I stopped at the Kum n’ Go and gassed up. I went inside and grabbed two diet Rockstars, a bag of peanuts and some of the good local beef jerky. I  bought a quart of oil. I went to the ATM and withdrew the maximum amount. I paid cash.

As I drove away,  I knew that the Mossberg was still in the trunk of the car, right up front. In a Porsche, the trunk is in front. I had gone shooting the week before, gone out to knock holes in an old water tank sitting in a neighbor’s bare field. I had gone through all the ammo I had, three boxes of shells.

I needed ammunition. The exit for the mall was just ahead. I could swing into the Walmart and buy a box or two of twelve gauge shells. Buckshot and slugs. Not the big boxes. Just enough to meet my immediate needs, whatever they might be.

The parking lot was full, and I remembered it was a Sunday. After church, too. I found a space way off in the corner behind  a shrinking glacier of black ice left by the plows.

I walked across the lot, past minivans and a camper or two. My light jacket was inadequate in the chill air, but the weather was getting warmer every day.

The doors snicked open.  I strolled past the pyramids of Easter baskets and candy. Groups of Amish pushed shopping carts. The men wore collarless shirts and severe jackets, the women in dresses and doilies on their heads. All the Amish were in the back, near the electronics. Somebody once told me the Amish bought  burner cellphones and were allowed to use them in certain circumstances.


The Secret to Staying Young

That they feared greatly, because Gibeon was a great city, as one of the royal cities, and because it was greater than Ai, and all the men thereof were mighty.

In the parking lot I opened the bonnet and set the bag of shotgun shells next to the quilted shotgun case. I closed the hood and got back on the freeway. I rolled east.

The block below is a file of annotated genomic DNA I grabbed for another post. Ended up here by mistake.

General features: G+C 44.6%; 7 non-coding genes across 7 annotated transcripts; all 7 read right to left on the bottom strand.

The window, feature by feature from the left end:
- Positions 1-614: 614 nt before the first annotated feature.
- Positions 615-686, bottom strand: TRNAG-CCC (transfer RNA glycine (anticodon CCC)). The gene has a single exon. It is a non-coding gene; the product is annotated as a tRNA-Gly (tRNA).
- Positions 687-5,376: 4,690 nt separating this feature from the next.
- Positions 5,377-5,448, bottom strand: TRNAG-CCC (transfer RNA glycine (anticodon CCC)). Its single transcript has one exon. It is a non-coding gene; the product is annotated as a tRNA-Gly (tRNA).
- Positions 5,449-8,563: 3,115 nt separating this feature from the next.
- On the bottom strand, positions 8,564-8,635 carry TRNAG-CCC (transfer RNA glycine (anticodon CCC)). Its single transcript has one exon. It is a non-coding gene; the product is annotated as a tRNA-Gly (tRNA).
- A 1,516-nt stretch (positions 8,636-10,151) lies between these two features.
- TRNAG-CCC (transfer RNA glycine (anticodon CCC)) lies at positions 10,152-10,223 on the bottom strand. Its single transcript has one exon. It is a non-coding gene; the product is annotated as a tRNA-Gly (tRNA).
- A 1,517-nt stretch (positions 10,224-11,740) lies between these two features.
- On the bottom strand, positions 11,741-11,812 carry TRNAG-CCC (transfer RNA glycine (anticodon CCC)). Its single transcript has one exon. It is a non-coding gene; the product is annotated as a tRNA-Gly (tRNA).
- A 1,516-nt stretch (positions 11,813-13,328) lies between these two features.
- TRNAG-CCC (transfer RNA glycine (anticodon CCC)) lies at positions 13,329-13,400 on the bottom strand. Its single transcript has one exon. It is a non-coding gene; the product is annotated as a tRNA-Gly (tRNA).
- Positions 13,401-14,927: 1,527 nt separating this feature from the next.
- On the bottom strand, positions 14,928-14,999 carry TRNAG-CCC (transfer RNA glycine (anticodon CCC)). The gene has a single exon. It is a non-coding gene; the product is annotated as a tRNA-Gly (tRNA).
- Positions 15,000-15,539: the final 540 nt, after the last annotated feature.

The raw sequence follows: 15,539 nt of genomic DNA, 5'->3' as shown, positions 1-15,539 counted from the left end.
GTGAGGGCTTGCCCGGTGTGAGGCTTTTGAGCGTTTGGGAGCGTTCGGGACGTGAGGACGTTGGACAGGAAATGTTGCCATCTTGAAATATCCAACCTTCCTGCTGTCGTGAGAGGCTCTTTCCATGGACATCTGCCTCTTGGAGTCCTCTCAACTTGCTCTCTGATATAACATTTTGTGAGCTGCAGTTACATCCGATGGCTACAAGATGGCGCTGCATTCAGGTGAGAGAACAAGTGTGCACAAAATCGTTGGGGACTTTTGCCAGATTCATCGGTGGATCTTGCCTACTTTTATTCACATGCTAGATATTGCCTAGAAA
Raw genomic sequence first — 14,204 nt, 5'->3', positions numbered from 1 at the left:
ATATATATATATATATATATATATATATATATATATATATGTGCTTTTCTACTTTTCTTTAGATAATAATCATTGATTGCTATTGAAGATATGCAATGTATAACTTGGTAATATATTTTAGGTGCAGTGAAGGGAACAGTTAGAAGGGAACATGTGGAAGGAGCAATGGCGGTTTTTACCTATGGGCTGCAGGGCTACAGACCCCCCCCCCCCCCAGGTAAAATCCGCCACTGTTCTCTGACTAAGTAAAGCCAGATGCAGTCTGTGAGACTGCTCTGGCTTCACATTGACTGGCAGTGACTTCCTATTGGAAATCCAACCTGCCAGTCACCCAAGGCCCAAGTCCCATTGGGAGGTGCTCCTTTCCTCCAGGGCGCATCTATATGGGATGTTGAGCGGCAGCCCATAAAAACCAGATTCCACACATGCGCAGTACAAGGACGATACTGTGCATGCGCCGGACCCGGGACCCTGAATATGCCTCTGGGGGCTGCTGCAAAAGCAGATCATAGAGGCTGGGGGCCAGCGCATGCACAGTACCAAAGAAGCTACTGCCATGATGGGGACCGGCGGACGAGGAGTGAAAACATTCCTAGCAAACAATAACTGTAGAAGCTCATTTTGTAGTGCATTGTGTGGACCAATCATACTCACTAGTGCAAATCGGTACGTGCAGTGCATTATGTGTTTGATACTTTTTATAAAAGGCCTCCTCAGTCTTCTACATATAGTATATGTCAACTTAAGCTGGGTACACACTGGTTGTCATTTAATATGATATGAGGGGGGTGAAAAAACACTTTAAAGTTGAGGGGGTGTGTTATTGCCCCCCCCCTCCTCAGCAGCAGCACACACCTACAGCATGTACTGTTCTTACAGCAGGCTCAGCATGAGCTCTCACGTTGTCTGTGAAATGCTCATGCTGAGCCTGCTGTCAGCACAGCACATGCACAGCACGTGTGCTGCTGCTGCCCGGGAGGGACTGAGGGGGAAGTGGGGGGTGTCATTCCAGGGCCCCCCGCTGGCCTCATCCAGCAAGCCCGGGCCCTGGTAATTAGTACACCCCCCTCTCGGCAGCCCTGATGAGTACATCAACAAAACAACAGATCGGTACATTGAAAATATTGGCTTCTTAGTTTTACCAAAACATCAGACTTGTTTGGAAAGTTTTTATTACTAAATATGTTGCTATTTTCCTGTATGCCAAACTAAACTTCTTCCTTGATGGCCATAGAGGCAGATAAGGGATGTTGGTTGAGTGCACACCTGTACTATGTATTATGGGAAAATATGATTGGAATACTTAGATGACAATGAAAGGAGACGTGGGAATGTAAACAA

The next exit, I stopped at another service station and went to the ATM to withdraw my limit. The hangover was creeping up on me. I was getting tired. I popped open a Rockstar and drank a little. I chewed on a piece of the peppery jerky.

The highway had many signs marking roads to tiny towns I knew from experience were a long way to the north or south. Sometimes there would be a gas station and then nothing for miles and miles, but eventually you would come to a town.

Sometimes there was a restaurant in these little towns, and always at least one bar. I liked going into a bar after my daughter woke up, taking the car seat in with me and setting it on the bar, dipping a straw into the chocolate milk I ordered for her and eye-dropping it into her little mouth.

When she got a little older, we sat in a booth. She would have her own Styrofoam cup. I’d order her fries and maybe a grilled cheese while I had a whiskey and a beer or two before we’d set out for home again. Often she’d be asleep by the time we got back, and I’d sit idling in the driveway until she woke up. I’d carry her inside in my arms and tell my wife of all the things we’d seen and done that day, while she’d stayed home.

I knew I wasn’t going to make Chicago.

I saw a sign announcing a county road ahead, but it also said there was a hotel and food.

Another sign said:


with a little red, white and blue AmericInn logo.

The motel was right off the highway. It looked brand new, the parking lot shiny black with glacier-white lines ghosted with spray-painted halos. I pulled in to the front and walked in. The lobby was a tiny version of a waiting room with a counter, two gold-upholstered chairs, a coffee table with a vase of artificial flowers and a rack of tourism brochures for attractions around the Quad Cities.

There was a doorbell mounted on a little wood platform screwed to the counter with a sign that said


I heard a TV in another room. Somebody was selling something to a lot of cheering, enthusiastic people.

I rang the bell and the Indian man with the bug eyes came out. He wore a light blue shirt of a thin semi-translucent fabric that looked good with his skin.

I told him I wanted a room, preferably in a corner. I told him I was only staying for one night. He said if I wanted to stay longer, I could save ten dollars. Then we had the discussion about the credit card.